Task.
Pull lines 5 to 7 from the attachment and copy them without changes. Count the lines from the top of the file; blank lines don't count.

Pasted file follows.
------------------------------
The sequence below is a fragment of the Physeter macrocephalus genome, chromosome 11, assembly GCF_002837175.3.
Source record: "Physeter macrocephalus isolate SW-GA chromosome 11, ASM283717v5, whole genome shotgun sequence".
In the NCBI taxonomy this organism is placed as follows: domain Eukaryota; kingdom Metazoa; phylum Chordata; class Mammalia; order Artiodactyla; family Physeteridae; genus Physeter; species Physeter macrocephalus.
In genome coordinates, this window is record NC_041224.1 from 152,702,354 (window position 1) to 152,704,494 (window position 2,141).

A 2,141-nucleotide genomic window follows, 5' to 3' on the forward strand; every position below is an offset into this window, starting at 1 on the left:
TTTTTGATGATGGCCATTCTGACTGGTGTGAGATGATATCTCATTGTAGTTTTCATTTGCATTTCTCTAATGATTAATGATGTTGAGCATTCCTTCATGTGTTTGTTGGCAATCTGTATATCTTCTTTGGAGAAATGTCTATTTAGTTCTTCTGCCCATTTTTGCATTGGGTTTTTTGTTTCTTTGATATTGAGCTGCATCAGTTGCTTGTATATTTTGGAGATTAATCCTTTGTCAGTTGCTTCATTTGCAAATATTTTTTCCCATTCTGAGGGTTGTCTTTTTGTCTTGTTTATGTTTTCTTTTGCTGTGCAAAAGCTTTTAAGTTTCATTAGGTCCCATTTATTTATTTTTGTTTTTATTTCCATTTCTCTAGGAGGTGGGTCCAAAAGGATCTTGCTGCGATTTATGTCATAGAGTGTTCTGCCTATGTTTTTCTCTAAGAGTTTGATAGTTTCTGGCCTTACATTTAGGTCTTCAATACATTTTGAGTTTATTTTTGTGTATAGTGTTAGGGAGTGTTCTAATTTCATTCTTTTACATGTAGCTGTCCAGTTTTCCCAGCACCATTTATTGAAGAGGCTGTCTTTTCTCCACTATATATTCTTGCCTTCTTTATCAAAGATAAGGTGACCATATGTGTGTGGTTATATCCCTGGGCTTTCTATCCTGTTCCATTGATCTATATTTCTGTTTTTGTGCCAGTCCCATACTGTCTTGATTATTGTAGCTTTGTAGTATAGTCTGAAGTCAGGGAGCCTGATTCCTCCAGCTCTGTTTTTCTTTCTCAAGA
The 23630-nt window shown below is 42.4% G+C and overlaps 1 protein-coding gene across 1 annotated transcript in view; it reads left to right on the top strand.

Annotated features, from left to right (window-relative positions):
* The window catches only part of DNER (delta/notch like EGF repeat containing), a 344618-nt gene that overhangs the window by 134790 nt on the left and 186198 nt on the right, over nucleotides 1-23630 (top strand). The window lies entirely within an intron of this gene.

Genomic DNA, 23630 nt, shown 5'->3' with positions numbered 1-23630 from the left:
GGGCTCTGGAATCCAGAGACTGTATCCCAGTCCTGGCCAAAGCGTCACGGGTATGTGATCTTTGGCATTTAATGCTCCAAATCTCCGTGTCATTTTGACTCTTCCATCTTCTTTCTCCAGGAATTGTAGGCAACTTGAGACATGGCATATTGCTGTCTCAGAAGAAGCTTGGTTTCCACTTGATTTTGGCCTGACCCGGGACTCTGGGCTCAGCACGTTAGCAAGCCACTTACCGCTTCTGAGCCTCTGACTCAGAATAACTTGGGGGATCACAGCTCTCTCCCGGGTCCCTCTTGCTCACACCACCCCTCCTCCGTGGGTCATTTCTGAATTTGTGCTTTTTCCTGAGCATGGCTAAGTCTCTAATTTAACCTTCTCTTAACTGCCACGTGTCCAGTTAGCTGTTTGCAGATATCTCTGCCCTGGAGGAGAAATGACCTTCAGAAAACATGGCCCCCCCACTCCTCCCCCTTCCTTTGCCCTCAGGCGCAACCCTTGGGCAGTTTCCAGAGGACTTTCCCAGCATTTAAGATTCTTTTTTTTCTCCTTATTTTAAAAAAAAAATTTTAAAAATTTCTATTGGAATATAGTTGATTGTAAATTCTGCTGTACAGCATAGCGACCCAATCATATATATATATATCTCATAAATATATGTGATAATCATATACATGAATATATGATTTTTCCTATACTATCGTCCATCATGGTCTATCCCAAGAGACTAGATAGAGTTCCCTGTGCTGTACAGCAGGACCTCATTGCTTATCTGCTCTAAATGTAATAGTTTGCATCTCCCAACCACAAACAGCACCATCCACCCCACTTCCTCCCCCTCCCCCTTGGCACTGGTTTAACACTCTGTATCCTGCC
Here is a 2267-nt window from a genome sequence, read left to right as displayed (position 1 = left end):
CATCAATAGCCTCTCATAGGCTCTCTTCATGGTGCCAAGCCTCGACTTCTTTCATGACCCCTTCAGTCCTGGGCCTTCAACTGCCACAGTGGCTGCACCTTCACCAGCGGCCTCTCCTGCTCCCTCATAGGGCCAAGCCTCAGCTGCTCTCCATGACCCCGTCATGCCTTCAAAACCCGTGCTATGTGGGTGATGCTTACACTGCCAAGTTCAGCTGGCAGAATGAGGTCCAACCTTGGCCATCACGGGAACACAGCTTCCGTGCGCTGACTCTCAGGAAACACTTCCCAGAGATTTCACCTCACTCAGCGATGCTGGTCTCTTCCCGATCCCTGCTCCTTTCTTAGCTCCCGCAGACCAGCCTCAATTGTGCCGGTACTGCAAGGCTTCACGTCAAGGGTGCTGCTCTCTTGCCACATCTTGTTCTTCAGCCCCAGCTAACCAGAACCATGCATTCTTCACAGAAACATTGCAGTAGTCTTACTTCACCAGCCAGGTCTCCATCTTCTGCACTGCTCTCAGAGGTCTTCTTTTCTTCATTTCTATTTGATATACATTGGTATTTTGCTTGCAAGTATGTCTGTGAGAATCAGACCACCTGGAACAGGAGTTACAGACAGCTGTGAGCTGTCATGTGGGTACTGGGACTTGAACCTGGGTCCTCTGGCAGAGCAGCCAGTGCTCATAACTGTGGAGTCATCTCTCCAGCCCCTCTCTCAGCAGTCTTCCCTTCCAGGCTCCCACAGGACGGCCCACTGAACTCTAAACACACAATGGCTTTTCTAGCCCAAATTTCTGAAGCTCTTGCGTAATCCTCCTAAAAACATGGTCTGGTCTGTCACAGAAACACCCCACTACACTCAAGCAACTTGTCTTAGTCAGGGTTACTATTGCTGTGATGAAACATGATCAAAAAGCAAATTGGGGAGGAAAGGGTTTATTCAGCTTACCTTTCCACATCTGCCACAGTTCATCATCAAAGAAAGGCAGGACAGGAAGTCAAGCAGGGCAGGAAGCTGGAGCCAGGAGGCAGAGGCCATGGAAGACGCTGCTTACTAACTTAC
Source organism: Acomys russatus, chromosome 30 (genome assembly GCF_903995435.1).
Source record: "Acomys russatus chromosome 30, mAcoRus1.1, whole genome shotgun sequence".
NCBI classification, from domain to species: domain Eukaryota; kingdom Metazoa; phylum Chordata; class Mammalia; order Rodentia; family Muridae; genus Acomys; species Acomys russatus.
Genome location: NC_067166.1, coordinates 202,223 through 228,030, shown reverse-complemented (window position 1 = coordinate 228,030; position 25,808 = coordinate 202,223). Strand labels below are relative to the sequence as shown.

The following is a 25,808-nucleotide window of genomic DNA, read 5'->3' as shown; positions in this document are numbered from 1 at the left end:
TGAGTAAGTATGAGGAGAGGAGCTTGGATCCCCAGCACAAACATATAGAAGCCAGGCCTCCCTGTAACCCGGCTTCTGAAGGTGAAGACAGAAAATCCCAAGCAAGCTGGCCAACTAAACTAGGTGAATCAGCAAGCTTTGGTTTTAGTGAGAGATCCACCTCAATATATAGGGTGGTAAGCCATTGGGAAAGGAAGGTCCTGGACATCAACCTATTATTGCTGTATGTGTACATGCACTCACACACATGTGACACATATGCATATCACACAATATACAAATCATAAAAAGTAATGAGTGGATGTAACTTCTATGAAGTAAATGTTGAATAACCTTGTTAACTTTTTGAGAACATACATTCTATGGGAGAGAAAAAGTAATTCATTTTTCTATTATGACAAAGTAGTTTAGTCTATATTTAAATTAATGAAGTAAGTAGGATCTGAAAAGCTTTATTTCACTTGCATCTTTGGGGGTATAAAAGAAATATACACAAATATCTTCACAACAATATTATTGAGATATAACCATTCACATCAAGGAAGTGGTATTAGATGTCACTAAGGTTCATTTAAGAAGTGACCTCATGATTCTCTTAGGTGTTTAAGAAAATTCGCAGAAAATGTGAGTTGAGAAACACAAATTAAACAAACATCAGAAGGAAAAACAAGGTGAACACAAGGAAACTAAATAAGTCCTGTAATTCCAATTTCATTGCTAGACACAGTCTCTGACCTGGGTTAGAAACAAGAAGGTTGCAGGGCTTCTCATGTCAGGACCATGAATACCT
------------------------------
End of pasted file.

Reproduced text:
A 2,141-nucleotide genomic window follows, 5' to 3' on the forward strand; every position below is an offset into this window, starting at 1 on the left:
TTTTTGATGATGGCCATTCTGACTGGTGTGAGATGATATCTCATTGTAGTTTTCATTTGCATTTCTCTAATGATTAATGATGTTGAGCATTCCTTCATGTGTTTGTTGGCAATCTGTATATCTTCTTTGGAGAAATGTCTATTTAGTTCTTCTGCCCATTTTTGCATTGGGTTTTTTGTTTCTTTGATATTGAGCTGCATCAGTTGCTTGTATATTTTGGAGATTAATCCTTTGTCAGTTGCTTCATTTGCAAATATTTTTTCCCATTCTGAGGGTTGTCTTTTTGTCTTGTTTATGTTTTCTTTTGCTGTGCAAAAGCTTTTAAGTTTCATTAGGTCCCATTTATTTATTTTTGTTTTTATTTCCATTTCTCTAGGAGGTGGGTCCAAAAGGATCTTGCTGCGATTTATGTCATAGAGTGTTCTGCCTATGTTTTTCTCTAAGAGTTTGATAGTTTCTGGCCTTACATTTAGGTCTTCAATACATTTTGAGTTTATTTTTGTGTATAGTGTTAGGGAGTGTTCTAATTTCATTCTTTTACATGTAGCTGTCCAGTTTTCCCAGCACCATTTATTGAAGAGGCTGTCTTTTCTCCACTATATATTCTTGCCTTCTTTATCAAAGATAAGGTGACCATATGTGTGTGGTTATATCCCTGGGCTTTCTATCCTGTTCCATTGATCTATATTTCTGTTTTTGTGCCAGTCCCATACTGTCTTGATTATTGTAGCTTTGTAGTATAGTCTGAAGTCAGGGAGCCTGATTCCTCCAGCTCTGTTTTTCTTTCTCAAGA
The 23630-nt window shown below is 42.4% G+C and overlaps 1 protein-coding gene across 1 annotated transcript in view; it reads left to right on the top strand.